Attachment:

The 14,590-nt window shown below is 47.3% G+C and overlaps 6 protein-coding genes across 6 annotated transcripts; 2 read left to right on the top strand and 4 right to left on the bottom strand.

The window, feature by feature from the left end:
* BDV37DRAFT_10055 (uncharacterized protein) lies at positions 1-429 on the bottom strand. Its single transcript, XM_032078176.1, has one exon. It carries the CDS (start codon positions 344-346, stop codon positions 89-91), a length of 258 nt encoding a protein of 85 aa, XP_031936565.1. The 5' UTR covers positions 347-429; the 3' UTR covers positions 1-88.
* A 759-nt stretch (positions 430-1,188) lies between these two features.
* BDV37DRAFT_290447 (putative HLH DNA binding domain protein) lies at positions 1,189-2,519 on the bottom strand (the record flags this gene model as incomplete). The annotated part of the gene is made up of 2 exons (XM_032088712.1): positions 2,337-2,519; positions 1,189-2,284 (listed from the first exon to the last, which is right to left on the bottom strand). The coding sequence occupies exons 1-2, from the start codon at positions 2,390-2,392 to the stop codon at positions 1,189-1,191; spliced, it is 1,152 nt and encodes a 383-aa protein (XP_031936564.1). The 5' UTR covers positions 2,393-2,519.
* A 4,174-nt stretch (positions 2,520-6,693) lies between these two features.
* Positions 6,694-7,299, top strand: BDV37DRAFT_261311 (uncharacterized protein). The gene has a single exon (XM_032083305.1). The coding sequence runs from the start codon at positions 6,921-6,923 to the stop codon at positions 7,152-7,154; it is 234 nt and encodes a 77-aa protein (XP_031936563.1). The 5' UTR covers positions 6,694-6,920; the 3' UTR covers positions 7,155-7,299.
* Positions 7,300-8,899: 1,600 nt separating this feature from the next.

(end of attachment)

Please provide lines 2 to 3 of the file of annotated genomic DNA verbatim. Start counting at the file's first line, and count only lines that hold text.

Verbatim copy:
The window, feature by feature from the left end:
* BDV37DRAFT_10055 (uncharacterized protein) lies at positions 1-429 on the bottom strand. Its single transcript, XM_032078176.1, has one exon. It carries the CDS (start codon positions 344-346, stop codon positions 89-91), a length of 258 nt encoding a protein of 85 aa, XP_031936565.1. The 5' UTR covers positions 347-429; the 3' UTR covers positions 1-88.